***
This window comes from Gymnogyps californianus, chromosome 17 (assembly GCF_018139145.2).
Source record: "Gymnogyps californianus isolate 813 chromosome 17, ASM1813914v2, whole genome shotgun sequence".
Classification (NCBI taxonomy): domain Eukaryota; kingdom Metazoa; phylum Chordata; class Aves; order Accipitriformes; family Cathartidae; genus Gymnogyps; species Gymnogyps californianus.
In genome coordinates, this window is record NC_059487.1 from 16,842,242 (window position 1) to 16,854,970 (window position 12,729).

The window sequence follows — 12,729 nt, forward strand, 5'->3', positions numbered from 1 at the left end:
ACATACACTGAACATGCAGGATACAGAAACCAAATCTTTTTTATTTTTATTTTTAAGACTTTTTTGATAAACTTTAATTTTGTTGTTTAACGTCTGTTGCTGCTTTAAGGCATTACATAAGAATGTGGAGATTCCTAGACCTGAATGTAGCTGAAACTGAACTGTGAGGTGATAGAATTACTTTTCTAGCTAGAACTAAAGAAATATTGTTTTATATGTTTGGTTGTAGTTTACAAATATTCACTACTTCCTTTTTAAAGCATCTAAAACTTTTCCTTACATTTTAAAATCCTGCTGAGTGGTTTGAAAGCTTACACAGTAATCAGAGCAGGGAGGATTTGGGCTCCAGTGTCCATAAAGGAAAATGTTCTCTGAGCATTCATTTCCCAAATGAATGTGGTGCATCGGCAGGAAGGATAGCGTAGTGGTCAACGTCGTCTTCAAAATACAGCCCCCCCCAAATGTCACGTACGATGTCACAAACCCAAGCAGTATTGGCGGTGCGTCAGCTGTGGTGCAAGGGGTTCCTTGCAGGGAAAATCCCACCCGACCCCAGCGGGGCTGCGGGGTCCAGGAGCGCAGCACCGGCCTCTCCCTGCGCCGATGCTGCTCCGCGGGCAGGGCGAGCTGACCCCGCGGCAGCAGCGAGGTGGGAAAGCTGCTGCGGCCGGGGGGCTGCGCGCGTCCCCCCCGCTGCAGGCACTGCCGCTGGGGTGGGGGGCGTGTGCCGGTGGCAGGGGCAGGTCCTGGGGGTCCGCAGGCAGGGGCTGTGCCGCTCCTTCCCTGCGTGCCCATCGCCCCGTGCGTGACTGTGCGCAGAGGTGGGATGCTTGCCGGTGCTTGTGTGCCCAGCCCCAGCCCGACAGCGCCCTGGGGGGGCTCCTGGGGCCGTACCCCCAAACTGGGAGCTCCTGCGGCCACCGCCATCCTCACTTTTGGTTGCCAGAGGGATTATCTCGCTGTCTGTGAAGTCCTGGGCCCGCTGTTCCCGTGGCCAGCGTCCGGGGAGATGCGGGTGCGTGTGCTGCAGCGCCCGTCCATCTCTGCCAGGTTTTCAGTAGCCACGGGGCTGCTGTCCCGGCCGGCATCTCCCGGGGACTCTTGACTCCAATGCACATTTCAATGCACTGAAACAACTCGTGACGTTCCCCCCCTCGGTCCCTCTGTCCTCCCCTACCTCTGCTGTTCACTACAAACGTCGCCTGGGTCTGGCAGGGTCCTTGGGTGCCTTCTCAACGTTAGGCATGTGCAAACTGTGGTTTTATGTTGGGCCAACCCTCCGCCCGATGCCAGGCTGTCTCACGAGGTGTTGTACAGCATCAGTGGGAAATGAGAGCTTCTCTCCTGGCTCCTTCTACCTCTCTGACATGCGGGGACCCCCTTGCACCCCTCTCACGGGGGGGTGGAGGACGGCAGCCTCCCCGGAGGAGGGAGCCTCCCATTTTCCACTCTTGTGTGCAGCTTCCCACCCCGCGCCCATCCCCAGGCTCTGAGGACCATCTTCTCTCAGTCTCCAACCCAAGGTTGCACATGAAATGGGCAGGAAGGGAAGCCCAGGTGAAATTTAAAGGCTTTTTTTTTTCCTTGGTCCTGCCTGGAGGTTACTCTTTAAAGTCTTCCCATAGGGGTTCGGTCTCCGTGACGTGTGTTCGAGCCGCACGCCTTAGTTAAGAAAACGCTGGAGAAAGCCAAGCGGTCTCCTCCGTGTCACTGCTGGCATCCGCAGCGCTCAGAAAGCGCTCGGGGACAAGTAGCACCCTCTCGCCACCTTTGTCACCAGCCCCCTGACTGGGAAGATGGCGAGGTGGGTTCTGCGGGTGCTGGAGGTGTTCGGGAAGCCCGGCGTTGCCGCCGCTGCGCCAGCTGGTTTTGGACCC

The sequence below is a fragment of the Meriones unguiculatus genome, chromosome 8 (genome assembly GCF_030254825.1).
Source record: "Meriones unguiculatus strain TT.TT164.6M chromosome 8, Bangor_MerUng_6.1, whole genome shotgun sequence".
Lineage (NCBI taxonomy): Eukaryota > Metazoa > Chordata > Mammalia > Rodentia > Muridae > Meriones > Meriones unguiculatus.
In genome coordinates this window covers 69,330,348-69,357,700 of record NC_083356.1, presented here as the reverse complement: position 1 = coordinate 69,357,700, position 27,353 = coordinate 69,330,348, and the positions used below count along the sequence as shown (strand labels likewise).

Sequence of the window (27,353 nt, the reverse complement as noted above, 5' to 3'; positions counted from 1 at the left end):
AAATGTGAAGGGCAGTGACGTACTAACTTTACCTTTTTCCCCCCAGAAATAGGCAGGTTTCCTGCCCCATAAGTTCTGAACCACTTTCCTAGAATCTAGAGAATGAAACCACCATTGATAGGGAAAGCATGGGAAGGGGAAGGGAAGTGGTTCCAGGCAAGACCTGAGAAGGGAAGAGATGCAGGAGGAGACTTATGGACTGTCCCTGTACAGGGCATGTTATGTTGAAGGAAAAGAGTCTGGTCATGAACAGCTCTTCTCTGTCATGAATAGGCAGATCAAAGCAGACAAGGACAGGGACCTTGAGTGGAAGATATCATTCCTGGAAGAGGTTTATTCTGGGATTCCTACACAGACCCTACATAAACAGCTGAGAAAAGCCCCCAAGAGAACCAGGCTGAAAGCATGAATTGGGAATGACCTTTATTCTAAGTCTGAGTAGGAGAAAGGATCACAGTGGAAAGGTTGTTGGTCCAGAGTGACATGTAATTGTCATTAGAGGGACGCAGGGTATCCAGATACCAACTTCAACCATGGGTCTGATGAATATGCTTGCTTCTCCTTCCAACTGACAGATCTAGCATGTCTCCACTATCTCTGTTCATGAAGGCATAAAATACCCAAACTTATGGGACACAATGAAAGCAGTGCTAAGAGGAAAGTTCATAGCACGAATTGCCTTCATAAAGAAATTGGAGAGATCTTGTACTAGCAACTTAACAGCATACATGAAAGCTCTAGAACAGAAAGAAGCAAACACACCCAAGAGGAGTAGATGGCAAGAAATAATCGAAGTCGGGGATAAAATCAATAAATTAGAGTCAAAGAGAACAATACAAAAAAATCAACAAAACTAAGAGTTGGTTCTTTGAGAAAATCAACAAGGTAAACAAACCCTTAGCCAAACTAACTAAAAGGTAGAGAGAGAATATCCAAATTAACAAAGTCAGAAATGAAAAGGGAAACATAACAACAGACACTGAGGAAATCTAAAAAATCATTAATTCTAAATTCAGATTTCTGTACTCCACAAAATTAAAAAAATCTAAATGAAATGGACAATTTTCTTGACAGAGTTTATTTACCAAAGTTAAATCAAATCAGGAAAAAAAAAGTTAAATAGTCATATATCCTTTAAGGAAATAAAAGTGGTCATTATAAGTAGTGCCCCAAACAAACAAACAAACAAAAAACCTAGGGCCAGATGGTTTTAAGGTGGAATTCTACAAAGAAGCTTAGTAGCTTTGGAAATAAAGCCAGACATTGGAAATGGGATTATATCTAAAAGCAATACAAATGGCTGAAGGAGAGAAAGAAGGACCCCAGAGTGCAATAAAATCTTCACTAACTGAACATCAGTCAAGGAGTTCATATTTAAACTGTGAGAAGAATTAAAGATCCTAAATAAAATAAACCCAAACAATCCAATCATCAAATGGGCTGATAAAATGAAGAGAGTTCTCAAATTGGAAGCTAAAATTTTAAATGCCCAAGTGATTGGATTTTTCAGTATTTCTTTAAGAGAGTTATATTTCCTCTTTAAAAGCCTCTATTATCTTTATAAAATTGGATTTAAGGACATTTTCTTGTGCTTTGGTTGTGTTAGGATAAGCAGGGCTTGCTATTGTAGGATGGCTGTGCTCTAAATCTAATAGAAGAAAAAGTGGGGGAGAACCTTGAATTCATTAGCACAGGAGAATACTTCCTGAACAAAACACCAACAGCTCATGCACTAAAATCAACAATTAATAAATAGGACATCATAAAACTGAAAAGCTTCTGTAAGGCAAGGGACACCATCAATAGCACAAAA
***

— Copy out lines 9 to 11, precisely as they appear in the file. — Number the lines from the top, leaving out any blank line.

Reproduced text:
Lineage (NCBI taxonomy): Eukaryota > Metazoa > Chordata > Mammalia > Rodentia > Muridae > Meriones > Meriones unguiculatus.
In genome coordinates this window covers 69,330,348-69,357,700 of record NC_083356.1, presented here as the reverse complement: position 1 = coordinate 69,357,700, position 27,353 = coordinate 69,330,348, and the positions used below count along the sequence as shown (strand labels likewise).

Sequence of the window (27,353 nt, the reverse complement as noted above, 5' to 3'; positions counted from 1 at the left end):